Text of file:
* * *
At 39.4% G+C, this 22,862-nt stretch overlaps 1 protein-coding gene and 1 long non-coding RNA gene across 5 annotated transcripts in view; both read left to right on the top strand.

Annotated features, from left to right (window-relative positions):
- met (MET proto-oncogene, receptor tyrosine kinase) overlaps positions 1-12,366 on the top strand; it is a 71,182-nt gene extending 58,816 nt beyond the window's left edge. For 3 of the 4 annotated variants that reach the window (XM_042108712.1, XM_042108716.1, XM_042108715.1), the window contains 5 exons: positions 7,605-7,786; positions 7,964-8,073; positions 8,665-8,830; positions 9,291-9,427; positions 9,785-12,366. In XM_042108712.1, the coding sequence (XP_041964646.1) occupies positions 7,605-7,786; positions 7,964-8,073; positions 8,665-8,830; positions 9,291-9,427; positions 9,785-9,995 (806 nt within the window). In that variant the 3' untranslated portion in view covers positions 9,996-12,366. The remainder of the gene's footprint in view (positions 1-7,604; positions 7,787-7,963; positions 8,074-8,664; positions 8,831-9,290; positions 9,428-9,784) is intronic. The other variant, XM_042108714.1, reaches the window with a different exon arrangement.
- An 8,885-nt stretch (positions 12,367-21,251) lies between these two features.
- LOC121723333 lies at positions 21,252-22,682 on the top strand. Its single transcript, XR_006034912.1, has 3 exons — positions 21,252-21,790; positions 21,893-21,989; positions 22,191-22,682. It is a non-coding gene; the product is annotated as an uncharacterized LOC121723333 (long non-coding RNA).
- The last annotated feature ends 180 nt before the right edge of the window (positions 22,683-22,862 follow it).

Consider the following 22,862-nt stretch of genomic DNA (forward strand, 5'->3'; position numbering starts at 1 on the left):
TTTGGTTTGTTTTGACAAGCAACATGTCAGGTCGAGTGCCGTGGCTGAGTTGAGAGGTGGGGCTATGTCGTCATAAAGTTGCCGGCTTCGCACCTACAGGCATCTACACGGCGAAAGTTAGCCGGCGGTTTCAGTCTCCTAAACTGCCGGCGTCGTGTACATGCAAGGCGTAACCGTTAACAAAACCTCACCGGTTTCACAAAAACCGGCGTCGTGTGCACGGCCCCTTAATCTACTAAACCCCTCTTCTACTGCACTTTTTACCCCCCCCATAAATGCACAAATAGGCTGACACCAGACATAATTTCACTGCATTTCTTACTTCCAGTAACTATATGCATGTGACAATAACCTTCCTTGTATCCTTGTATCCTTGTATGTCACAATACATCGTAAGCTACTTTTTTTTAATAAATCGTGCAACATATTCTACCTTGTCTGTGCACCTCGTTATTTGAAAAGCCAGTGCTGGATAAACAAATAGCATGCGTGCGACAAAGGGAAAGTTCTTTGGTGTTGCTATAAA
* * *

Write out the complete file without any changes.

At 39.4% G+C, this 22,862-nt stretch overlaps 1 protein-coding gene and 1 long non-coding RNA gene across 5 annotated transcripts in view; both read left to right on the top strand.

Annotated features, from left to right (window-relative positions):
- met (MET proto-oncogene, receptor tyrosine kinase) overlaps positions 1-12,366 on the top strand; it is a 71,182-nt gene extending 58,816 nt beyond the window's left edge. For 3 of the 4 annotated variants that reach the window (XM_042108712.1, XM_042108716.1, XM_042108715.1), the window contains 5 exons: positions 7,605-7,786; positions 7,964-8,073; positions 8,665-8,830; positions 9,291-9,427; positions 9,785-12,366. In XM_042108712.1, the coding sequence (XP_041964646.1) occupies positions 7,605-7,786; positions 7,964-8,073; positions 8,665-8,830; positions 9,291-9,427; positions 9,785-9,995 (806 nt within the window). In that variant the 3' untranslated portion in view covers positions 9,996-12,366. The remainder of the gene's footprint in view (positions 1-7,604; positions 7,787-7,963; positions 8,074-8,664; positions 8,831-9,290; positions 9,428-9,784) is intronic. The other variant, XM_042108714.1, reaches the window with a different exon arrangement.
- An 8,885-nt stretch (positions 12,367-21,251) lies between these two features.
- LOC121723333 lies at positions 21,252-22,682 on the top strand. Its single transcript, XR_006034912.1, has 3 exons — positions 21,252-21,790; positions 21,893-21,989; positions 22,191-22,682. It is a non-coding gene; the product is annotated as an uncharacterized LOC121723333 (long non-coding RNA).
- The last annotated feature ends 180 nt before the right edge of the window (positions 22,683-22,862 follow it).

Consider the following 22,862-nt stretch of genomic DNA (forward strand, 5'->3'; position numbering starts at 1 on the left):
TTTGGTTTGTTTTGACAAGCAACATGTCAGGTCGAGTGCCGTGGCTGAGTTGAGAGGTGGGGCTATGTCGTCATAAAGTTGCCGGCTTCGCACCTACAGGCATCTACACGGCGAAAGTTAGCCGGCGGTTTCAGTCTCCTAAACTGCCGGCGTCGTGTACATGCAAGGCGTAACCGTTAACAAAACCTCACCGGTTTCACAAAAACCGGCGTCGTGTGCACGGCCCCTTAATCTACTAAACCCCTCTTCTACTGCACTTTTTACCCCCCCCATAAATGCACAAATAGGCTGACACCAGACATAATTTCACTGCATTTCTTACTTCCAGTAACTATATGCATGTGACAATAACCTTCCTTGTATCCTTGTATCCTTGTATGTCACAATACATCGTAAGCTACTTTTTTTTAATAAATCGTGCAACATATTCTACCTTGTCTGTGCACCTCGTTATTTGAAAAGCCAGTGCTGGATAAACAAATAGCATGCGTGCGACAAAGGGAAAGTTCTTTGGTGTTGCTATAAA